Question: What would you do if, for some reason, you weren’t able to pursue a career in medicine?

Explanation: This question has two purposes. The first is to determine what else you’re interested in and would be willing to pursue if, for some reason, you discovered you were not qualified for or did not enjoy a career in medicine. The second is to determine if you have thought about alternative plans for your career. As a physician, one of your key responsibilities is to accurately diagnose a patient’s illness. Part of this process is developing alternatives or contingencies in case your initial diagnosis is not accurate. This question will reveal your ability to create alternative strategies.

Example: Although I am extremely passionate about becoming a doctor, I can’t think of another career I would enjoy more. However, I recognize that for some unforeseen reason, this may not work out for me. I have thought about this a lot, and if I were required to pursue a different career, it would be working as a social worker. Specifically, I would want to work for child protective services, helping children who were experiencing challenging situations get their lives back on course. I can’t think of anything more rewarding than changing somebody’s life for the better. If I can’t do this while working in the field of medicine, there are other alternative careers I can pursue.”

Question: What are your plans if you are not accepted into medical school this semester?

Explanation: This question is similar to the previous one. However, your answer to this question doesn’t have to be so life-changing. Again, the interviewer is seeking to better understand your ability to consider alternatives and create contingency plans. This is an important trait every doctor should have. The admissions counselor is working hard to confirm that you can do this.

Example: “If I am not accepted into medical school this semester, the first thing I would do would be to conduct follow-up interviews with the admissions officers to understand why I was not accepted. I would then take steps to mitigate any issues which prevented me from entering medical school. This may require additional undergraduate studies, either volunteering or finding an internship in a healthcare role, or retaking the MCAT or other exams required for entry. I would then reapply for the next semester and would very likely be admitted.”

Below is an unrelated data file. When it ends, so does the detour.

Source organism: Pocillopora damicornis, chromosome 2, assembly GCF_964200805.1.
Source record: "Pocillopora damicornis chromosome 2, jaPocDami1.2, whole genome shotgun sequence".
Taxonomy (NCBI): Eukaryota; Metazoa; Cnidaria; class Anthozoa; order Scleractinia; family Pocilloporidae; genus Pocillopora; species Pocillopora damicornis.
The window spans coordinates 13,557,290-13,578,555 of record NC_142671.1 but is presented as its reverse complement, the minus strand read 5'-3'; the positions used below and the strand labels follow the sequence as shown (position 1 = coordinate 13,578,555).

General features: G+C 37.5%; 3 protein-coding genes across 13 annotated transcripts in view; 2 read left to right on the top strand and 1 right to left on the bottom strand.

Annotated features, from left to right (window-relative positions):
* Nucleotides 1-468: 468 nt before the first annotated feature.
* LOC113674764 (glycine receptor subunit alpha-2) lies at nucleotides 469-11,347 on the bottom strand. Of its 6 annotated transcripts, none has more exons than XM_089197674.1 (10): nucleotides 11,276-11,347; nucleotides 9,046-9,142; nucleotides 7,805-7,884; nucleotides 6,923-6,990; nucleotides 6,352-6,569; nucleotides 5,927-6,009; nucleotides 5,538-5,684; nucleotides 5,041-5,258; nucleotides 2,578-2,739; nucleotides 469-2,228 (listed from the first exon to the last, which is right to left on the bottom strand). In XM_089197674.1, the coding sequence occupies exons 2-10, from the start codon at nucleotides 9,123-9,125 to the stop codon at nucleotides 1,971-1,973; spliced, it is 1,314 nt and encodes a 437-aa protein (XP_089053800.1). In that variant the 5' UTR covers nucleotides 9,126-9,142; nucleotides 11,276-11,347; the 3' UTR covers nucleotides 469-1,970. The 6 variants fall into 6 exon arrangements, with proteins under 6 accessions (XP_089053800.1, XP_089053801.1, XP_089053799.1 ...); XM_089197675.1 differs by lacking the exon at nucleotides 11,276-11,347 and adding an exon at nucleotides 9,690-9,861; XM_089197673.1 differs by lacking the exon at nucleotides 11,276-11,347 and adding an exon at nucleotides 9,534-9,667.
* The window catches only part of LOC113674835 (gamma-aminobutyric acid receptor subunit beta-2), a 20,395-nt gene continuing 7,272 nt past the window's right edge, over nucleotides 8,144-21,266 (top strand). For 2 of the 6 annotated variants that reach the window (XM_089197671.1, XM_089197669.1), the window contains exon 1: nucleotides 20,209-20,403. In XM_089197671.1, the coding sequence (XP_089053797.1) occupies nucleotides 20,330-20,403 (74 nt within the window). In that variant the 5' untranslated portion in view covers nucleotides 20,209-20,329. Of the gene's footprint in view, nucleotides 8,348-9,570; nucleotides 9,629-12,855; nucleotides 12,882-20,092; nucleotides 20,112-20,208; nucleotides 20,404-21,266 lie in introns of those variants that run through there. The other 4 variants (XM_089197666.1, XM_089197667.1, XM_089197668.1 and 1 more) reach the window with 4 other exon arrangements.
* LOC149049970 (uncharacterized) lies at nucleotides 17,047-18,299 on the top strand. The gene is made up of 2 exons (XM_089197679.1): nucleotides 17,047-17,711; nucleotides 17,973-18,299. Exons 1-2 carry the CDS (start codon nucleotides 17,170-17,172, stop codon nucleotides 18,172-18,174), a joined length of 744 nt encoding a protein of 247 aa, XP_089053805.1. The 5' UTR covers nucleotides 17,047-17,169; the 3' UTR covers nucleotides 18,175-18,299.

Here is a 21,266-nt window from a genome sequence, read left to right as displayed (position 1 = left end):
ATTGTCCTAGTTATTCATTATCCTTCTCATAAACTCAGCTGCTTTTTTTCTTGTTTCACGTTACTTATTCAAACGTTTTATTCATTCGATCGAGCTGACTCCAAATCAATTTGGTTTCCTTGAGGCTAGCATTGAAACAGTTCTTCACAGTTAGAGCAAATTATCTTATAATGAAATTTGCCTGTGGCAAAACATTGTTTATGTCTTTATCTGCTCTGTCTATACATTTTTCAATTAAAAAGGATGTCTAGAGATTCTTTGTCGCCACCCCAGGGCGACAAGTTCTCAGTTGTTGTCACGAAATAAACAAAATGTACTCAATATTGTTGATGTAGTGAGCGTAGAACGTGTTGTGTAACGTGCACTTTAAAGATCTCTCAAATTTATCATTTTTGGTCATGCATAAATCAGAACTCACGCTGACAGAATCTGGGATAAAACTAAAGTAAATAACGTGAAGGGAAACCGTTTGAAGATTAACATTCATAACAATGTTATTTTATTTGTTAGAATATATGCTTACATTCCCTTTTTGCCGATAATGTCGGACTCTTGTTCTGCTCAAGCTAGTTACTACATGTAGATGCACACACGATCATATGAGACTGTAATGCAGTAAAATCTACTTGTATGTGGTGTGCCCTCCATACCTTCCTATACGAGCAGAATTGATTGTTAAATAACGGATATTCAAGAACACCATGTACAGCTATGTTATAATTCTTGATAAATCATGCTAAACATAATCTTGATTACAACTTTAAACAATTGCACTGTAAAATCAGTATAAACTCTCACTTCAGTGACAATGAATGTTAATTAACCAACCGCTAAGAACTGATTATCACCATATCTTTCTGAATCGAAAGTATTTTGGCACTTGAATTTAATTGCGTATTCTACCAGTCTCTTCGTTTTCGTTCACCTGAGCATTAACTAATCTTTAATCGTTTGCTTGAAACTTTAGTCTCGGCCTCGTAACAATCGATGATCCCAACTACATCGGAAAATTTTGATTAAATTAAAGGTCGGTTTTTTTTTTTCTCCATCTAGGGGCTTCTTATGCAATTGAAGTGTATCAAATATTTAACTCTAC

Additional Medical School Admissions Interview Questions

  • What made you want to study medicine?

  • Is there any particular specialty you would like to study in the medical field?

  • Why did you choose to apply here?

  • What are your long-term career goals?

  • How do you handle high-stress situations?

  • What professional experience do you have in medicine as a non-physician?

  • What medical journals and publications do you read in your spare time?

  • What research would you like to do in your time here?

  • Is this your first choice for medical school?

  • What was your favorite course in your undergrad?

A word of warning when using question lists.

Question lists offer a convenient way to start practicing for your interview. Unfortunately, they do little to recreate actual interview pressure. In a real interview you’ll never know what’s coming, and that’s what makes interviews so stressful.

Go beyond question lists using interview simulators.

With interview simulators, you can take realistic mock interviews on your own, from anywhere.

My Interview Practice offers a simulator that generates unique questions each time you practice, so you’ll never see what’s coming. There are questions for over 120 job titles, and each question is curated by actual industry professionals. You can take as many interviews as you need to, in order to build confidence.

List of
Mock Interview
My Interview
Practice Simulator
Questions Unknown Like Real Interviews
Curated Questions Chosen Just for You
No Research Required
Share Your Practice Interview
Do It Yourself
Go At Your Own Pace

The My Interview Practice simulator uses video to record your interview, so you feel pressure while practicing, and can see exactly how you came across after you’re done. You can even share your recorded responses with anyone to get valuable feedback.

Check out My Interview Practice

The better way to practice interviewing.

Simulate realistic interviews for over 120 job different titles, with curated questions from real employers.

Learn More

Get the free training guide.

See the most common questions in every category assessed by employers and be ready for anything.

Get the Guide